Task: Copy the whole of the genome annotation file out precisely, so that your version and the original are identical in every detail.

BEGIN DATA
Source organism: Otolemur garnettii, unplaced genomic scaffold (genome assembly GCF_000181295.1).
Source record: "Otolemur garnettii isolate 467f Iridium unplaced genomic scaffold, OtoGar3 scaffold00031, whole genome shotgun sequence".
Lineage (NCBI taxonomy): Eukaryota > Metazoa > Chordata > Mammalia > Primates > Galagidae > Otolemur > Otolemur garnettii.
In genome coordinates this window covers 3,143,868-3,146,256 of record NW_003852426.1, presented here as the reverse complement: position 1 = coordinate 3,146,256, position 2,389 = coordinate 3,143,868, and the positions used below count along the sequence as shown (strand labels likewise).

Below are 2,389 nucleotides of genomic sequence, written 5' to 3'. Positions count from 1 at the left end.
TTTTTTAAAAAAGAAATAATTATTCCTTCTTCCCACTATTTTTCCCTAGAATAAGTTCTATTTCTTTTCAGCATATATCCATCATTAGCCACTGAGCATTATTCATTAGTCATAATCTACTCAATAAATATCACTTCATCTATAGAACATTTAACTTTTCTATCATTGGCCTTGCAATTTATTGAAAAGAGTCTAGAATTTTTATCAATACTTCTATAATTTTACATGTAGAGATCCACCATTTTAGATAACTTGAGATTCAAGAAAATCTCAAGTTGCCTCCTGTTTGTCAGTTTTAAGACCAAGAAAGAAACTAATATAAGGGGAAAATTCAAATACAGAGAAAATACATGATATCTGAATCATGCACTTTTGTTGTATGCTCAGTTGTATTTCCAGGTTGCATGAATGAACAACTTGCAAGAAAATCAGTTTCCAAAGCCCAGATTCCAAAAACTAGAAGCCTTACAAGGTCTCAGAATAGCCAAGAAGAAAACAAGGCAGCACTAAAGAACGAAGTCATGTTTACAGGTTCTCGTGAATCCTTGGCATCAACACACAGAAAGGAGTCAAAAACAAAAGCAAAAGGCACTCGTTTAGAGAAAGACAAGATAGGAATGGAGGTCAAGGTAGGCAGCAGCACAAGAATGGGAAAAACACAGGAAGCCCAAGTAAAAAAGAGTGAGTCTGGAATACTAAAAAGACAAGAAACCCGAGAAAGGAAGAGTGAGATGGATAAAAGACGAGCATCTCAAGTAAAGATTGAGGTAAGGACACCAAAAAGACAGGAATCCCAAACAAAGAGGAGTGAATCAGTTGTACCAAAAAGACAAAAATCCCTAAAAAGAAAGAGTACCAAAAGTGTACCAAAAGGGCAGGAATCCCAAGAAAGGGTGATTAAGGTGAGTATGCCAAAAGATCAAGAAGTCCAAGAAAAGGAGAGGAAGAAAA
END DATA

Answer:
Source organism: Otolemur garnettii, unplaced genomic scaffold (genome assembly GCF_000181295.1).
Source record: "Otolemur garnettii isolate 467f Iridium unplaced genomic scaffold, OtoGar3 scaffold00031, whole genome shotgun sequence".
Lineage (NCBI taxonomy): Eukaryota > Metazoa > Chordata > Mammalia > Primates > Galagidae > Otolemur > Otolemur garnettii.
In genome coordinates this window covers 3,143,868-3,146,256 of record NW_003852426.1, presented here as the reverse complement: position 1 = coordinate 3,146,256, position 2,389 = coordinate 3,143,868, and the positions used below count along the sequence as shown (strand labels likewise).

Below are 2,389 nucleotides of genomic sequence, written 5' to 3'. Positions count from 1 at the left end.
TTTTTTAAAAAAGAAATAATTATTCCTTCTTCCCACTATTTTTCCCTAGAATAAGTTCTATTTCTTTTCAGCATATATCCATCATTAGCCACTGAGCATTATTCATTAGTCATAATCTACTCAATAAATATCACTTCATCTATAGAACATTTAACTTTTCTATCATTGGCCTTGCAATTTATTGAAAAGAGTCTAGAATTTTTATCAATACTTCTATAATTTTACATGTAGAGATCCACCATTTTAGATAACTTGAGATTCAAGAAAATCTCAAGTTGCCTCCTGTTTGTCAGTTTTAAGACCAAGAAAGAAACTAATATAAGGGGAAAATTCAAATACAGAGAAAATACATGATATCTGAATCATGCACTTTTGTTGTATGCTCAGTTGTATTTCCAGGTTGCATGAATGAACAACTTGCAAGAAAATCAGTTTCCAAAGCCCAGATTCCAAAAACTAGAAGCCTTACAAGGTCTCAGAATAGCCAAGAAGAAAACAAGGCAGCACTAAAGAACGAAGTCATGTTTACAGGTTCTCGTGAATCCTTGGCATCAACACACAGAAAGGAGTCAAAAACAAAAGCAAAAGGCACTCGTTTAGAGAAAGACAAGATAGGAATGGAGGTCAAGGTAGGCAGCAGCACAAGAATGGGAAAAACACAGGAAGCCCAAGTAAAAAAGAGTGAGTCTGGAATACTAAAAAGACAAGAAACCCGAGAAAGGAAGAGTGAGATGGATAAAAGACGAGCATCTCAAGTAAAGATTGAGGTAAGGACACCAAAAAGACAGGAATCCCAAACAAAGAGGAGTGAATCAGTTGTACCAAAAAGACAAAAATCCCTAAAAAGAAAGAGTACCAAAAGTGTACCAAAAGGGCAGGAATCCCAAGAAAGGGTGATTAAGGTGAGTATGCCAAAAGATCAAGAAGTCCAAGAAAAGGAGAGGAAGAAAA